9 Replies
                        1. re: DNA481
                          Soop RE: DNA481 Sep 14, 2009 08:16 AM

                          Good point actually. I'm quite a fan of historic fiction, and authors are often fastidious about researching what a people drank and ate and how they did so. Oh, there's another question!

                          1. re: Soop
                            DNA481 RE: Soop Sep 14, 2009 08:49 AM

                            The book I'm referring to is a compilation of Caesar's actual letters from Gaul. I have also read Colleen McCullough's series of books about Julius Caesar and agree with you that they are a great way to really understand history and be entertained at the same time. She does a great job with her research into Rome.

                            1. re: DNA481
                              Soop RE: DNA481 Sep 14, 2009 09:00 AM

                              The ones I last read were by Conn Iggulden, and they were really good. Some of it is skewed, which he does admit, but it lead me to do a little research anyway

                              1. re: Soop
                                buttertart RE: Soop Sep 16, 2009 10:28 AM

                                Medicus by Ruth Downie (about a doctor in Roman Britain) is very enjoyable as well (although food plays a very small role in it, and olive oil on bread is not discussed!).

                                1. re: buttertart
                                  Soop RE: buttertart Sep 17, 2009 02:44 AM

                                  I'm reading the Boudica series by Manda Scott. Totally enthralling, I can't put it down!!!!!

                                  1. re: Soop
                                    buttertart RE: Soop Sep 17, 2009 06:57 AM

                                    Will look for those. Have you read Rose Tremain's historical fiction? Truly amazing (on later periods, Music and Silence is especially good). TAll of her novels are excellent. Quite a lot about food in her books as well.

                                    1. re: buttertart
                                      Soop RE: buttertart Sep 17, 2009 07:07 AM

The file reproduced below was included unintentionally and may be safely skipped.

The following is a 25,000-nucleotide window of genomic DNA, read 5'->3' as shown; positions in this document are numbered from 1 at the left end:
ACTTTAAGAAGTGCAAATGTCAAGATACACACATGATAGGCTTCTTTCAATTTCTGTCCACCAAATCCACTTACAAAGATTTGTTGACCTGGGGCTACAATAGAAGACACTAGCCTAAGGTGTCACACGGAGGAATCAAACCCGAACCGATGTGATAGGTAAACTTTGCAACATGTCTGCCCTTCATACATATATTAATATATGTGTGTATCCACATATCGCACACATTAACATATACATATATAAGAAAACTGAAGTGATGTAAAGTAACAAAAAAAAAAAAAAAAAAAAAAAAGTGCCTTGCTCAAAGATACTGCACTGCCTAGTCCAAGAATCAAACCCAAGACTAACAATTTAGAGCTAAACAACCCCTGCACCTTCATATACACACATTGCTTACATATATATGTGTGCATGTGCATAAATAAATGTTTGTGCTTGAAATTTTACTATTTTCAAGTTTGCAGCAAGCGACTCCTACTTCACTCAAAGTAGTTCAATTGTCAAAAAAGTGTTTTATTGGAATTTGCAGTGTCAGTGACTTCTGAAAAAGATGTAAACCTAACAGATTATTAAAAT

I'm nearly finished on this last book, but a friend has a trilogy about Gengis Khan to lend me after. However, I'll try and look you up after that and get some recommendations from you if you don't mind?

                                      Also, I need to devote a little more time to video games somewhere in between...

                                      1. re: Soop
                                        buttertart RE: Soop Sep 17, 2009 07:46 AM

                                        My email is on my profile, feel free, always happy to talk about books as well (and we may get booted here for being naughty and of-topic).

                          2. re: DNA481
                            greygarious RE: DNA481 Sep 15, 2009 04:14 PM

                            I really, really dislike olives and ollive oil, unless they are among many other ingredients to lessen their taste. When at an Italian restaurant, I try to make a pre-emptive request for butter but usually the bread and olive oil are already in hand when the server first approaches the table, and then you're lucky if you get butter with less than a 10-minute wait. I wish they'd either offer both automatically, or ask the diner's preference and promptly comply.

                          3. n
                            NE_Elaine RE: bakerboyz Sep 15, 2009 04:28 PM

                            My family is Portuguese and I can remember bringing my grandmother to an upscale Italian restaurant in Hartford for her birthday one night. We sat down in the restaurant and the waiter came out with the bread and the olive oil which he poured into saucers around the table with a great flourish. She looked very happy and leaned over to my father, whispered something to him in Portuguese and they both proceeded to laugh at the comment.
                            When the waiter had left, I asked what was so funny and my father replied "Your grandmother is amused that in such a fancy restaurant, they serve olive oil instead of butter with the bread. You see, in Portugal, only the poor eat their bread with olive oil because they can't afford butter".